Looking through the literature database, I was often surprised at how one writer would use the one word where I would have used the other. To all intents and purposes, I think it's difficult to find a pattern.
  17. Thomas Tompion Senior Member

    Southwest France
    English - England
    One thought I had overnight. I at least - I hesitate to say we in this context - use the words in different contructions. I say:

    with intent to harm, not with intention to harm,
    but with the intention of harming, not with the intent of harming.

    Google seems to support the first contention, but not very emphatically the second:

    With intent to harm (53.7K hits), with intention to harm (1K hits).
    With the intention of harming (19K hits), with the intent of harming (11.6K hits).
  18. Emily2008 New Member

    Thank you very much! I am so grateful that you have pay so much attention to my question and have given detaild and convincing answer. Thank you very much!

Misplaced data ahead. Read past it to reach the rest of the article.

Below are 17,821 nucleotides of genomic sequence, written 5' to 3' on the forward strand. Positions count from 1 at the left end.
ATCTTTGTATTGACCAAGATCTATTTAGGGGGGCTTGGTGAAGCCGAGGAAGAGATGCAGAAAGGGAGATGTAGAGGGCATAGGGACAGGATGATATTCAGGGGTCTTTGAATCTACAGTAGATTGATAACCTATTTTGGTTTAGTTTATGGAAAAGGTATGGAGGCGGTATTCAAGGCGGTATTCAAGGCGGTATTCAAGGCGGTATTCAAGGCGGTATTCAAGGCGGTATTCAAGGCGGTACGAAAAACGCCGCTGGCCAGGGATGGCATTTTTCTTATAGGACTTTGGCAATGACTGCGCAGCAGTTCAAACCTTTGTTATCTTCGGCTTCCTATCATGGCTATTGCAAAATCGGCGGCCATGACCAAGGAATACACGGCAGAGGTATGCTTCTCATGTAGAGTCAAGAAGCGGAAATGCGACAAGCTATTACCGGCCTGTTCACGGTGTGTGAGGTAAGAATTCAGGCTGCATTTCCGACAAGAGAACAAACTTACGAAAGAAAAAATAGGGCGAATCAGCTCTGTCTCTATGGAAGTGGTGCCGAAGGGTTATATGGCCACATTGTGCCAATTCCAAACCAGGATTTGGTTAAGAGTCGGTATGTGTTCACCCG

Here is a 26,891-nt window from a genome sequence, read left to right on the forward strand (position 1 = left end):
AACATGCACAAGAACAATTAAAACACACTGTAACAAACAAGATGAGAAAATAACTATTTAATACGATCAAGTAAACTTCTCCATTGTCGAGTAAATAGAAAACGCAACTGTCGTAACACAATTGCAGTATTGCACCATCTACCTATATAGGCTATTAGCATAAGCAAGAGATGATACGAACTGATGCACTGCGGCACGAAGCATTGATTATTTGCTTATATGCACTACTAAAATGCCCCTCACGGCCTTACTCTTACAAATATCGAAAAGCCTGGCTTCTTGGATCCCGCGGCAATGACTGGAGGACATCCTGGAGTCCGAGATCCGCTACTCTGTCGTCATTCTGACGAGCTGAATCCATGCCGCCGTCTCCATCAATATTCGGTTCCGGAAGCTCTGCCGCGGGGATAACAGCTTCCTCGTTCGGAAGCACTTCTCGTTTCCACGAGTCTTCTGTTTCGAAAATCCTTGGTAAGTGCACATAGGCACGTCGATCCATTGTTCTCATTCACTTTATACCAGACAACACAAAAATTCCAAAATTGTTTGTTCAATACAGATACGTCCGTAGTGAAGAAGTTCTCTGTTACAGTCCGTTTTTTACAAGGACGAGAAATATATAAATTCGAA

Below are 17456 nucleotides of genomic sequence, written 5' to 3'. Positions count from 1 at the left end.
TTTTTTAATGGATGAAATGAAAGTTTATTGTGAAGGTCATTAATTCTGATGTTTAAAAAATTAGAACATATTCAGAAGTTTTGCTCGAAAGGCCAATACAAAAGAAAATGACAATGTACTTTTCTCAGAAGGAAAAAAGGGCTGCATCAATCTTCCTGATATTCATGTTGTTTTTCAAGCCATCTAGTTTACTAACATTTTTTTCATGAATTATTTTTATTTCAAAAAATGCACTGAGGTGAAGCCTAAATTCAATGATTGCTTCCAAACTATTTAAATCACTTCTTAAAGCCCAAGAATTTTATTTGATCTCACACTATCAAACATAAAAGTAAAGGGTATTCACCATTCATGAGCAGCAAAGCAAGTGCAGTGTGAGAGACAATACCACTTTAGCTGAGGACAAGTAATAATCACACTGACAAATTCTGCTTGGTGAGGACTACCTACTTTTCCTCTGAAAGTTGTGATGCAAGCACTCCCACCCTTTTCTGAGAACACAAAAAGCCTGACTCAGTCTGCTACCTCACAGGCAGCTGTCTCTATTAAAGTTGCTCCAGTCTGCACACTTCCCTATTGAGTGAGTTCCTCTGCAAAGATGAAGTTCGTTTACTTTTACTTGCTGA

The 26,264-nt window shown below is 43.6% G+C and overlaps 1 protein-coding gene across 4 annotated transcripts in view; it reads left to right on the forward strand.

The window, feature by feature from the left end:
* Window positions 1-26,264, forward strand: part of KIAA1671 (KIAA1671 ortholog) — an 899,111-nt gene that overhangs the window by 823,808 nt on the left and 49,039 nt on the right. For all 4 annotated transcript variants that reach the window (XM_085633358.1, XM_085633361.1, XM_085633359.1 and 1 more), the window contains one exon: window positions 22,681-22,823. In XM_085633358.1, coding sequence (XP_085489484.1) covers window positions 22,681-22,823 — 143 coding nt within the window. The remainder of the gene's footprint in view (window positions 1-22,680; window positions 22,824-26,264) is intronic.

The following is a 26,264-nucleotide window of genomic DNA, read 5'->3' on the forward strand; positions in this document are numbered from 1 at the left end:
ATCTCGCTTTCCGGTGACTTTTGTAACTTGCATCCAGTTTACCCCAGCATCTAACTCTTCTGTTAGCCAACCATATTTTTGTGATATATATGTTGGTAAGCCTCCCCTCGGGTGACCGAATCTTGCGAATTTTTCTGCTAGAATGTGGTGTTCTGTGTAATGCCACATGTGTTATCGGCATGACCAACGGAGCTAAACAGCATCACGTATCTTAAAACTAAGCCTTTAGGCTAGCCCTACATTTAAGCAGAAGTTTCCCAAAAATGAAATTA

19. johndot Senior Member

    English - England
    I came across this sentence in another thread, and I wondered if it sounded quite right: should it be ‘intention’ or something else?

    Since the main intention of the book is to denounce the negative aspects of [...]

    In the end I decided it was right, but what would the difference have been if the author had written ‘intent’ instead? I found myself making this distinction:

    Since the main intention of the book = the general aims and ideas that the author is trying to get across;
    Since its (the book’s) intent = the book aims to drive home the issues

    One normally “has the intention of” doing something, as opposed to “is intent upon” (doing) something. Thus, isn’t the real difference just a matter of degree of the strength of purpose?
  20. stillwater Member

    Could anyone explain the different usage between "intent" and "intention"? Are they interchangeable most of the time? Thanks in advance.
  21. panjandrum

    panjandrum PongoMod

    Belfast, Ireland
    English-Ireland (top end)
    See above :)